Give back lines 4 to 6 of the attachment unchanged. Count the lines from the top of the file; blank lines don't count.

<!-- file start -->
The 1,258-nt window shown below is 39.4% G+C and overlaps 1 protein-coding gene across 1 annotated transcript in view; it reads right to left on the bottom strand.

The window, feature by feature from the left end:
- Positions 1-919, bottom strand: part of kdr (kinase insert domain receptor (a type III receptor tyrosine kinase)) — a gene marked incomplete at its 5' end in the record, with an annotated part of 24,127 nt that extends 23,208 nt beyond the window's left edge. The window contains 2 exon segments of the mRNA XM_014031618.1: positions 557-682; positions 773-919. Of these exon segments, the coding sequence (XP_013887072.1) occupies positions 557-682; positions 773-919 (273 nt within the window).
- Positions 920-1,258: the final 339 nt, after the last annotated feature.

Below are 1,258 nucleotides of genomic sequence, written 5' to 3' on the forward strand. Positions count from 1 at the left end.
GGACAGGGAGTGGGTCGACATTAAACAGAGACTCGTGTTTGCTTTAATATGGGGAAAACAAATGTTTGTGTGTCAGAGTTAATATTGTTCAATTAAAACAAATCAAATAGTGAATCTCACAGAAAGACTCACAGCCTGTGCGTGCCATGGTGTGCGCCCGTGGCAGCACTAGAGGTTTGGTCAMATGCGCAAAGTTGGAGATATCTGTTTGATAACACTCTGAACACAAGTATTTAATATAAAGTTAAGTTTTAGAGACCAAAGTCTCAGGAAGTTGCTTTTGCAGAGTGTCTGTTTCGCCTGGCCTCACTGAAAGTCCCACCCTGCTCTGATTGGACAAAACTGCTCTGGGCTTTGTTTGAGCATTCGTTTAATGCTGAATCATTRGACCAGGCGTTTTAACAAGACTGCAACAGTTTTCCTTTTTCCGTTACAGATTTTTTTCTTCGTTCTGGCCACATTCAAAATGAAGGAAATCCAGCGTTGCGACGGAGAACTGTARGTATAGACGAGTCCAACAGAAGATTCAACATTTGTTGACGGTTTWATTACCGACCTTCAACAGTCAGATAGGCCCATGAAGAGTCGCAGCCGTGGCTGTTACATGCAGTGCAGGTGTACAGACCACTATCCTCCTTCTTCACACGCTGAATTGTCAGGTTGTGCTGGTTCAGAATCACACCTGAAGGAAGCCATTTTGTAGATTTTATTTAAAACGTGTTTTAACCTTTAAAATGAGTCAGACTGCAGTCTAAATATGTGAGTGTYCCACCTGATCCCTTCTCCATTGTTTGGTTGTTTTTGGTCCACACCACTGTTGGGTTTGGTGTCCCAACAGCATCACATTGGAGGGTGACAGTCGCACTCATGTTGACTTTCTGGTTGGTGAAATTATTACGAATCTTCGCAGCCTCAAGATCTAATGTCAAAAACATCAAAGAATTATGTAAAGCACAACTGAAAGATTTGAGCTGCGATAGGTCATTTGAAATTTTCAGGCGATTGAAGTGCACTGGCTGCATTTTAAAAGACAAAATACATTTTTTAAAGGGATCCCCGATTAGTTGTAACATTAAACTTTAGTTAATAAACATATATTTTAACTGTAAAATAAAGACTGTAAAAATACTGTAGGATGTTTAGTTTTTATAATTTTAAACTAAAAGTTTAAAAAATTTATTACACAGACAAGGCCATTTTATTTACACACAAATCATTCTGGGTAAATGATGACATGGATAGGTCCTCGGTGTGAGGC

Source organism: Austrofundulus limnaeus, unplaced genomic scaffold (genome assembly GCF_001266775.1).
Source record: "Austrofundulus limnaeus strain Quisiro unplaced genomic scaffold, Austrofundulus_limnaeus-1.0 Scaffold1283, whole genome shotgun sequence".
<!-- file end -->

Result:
- Positions 920-1,258: the final 339 nt, after the last annotated feature.

Below are 1,258 nucleotides of genomic sequence, written 5' to 3' on the forward strand. Positions count from 1 at the left end.
GGACAGGGAGTGGGTCGACATTAAACAGAGACTCGTGTTTGCTTTAATATGGGGAAAACAAATGTTTGTGTGTCAGAGTTAATATTGTTCAATTAAAACAAATCAAATAGTGAATCTCACAGAAAGACTCACAGCCTGTGCGTGCCATGGTGTGCGCCCGTGGCAGCACTAGAGGTTTGGTCAMATGCGCAAAGTTGGAGATATCTGTTTGATAACACTCTGAACACAAGTATTTAATATAAAGTTAAGTTTTAGAGACCAAAGTCTCAGGAAGTTGCTTTTGCAGAGTGTCTGTTTCGCCTGGCCTCACTGAAAGTCCCACCCTGCTCTGATTGGACAAAACTGCTCTGGGCTTTGTTTGAGCATTCGTTTAATGCTGAATCATTRGACCAGGCGTTTTAACAAGACTGCAACAGTTTTCCTTTTTCCGTTACAGATTTTTTTCTTCGTTCTGGCCACATTCAAAATGAAGGAAATCCAGCGTTGCGACGGAGAACTGTARGTATAGACGAGTCCAACAGAAGATTCAACATTTGTTGACGGTTTWATTACCGACCTTCAACAGTCAGATAGGCCCATGAAGAGTCGCAGCCGTGGCTGTTACATGCAGTGCAGGTGTACAGACCACTATCCTCCTTCTTCACACGCTGAATTGTCAGGTTGTGCTGGTTCAGAATCACACCTGAAGGAAGCCATTTTGTAGATTTTATTTAAAACGTGTTTTAACCTTTAAAATGAGTCAGACTGCAGTCTAAATATGTGAGTGTYCCACCTGATCCCTTCTCCATTGTTTGGTTGTTTTTGGTCCACACCACTGTTGGGTTTGGTGTCCCAACAGCATCACATTGGAGGGTGACAGTCGCACTCATGTTGACTTTCTGGTTGGTGAAATTATTACGAATCTTCGCAGCCTCAAGATCTAATGTCAAAAACATCAAAGAATTATGTAAAGCACAACTGAAAGATTTGAGCTGCGATAGGTCATTTGAAATTTTCAGGCGATTGAAGTGCACTGGCTGCATTTTAAAAGACAAAATACATTTTTTAAAGGGATCCCCGATTAGTTGTAACATTAAACTTTAGTTAATAAACATATATTTTAACTGTAAAATAAAGACTGTAAAAATACTGTAGGATGTTTAGTTTTTATAATTTTAAACTAAAAGTTTAAAAAATTTATTACACAGACAAGGCCATTTTATTTACACACAAATCATTCTGGGTAAATGATGACATGGATAGGTCCTCGGTGTGAGGC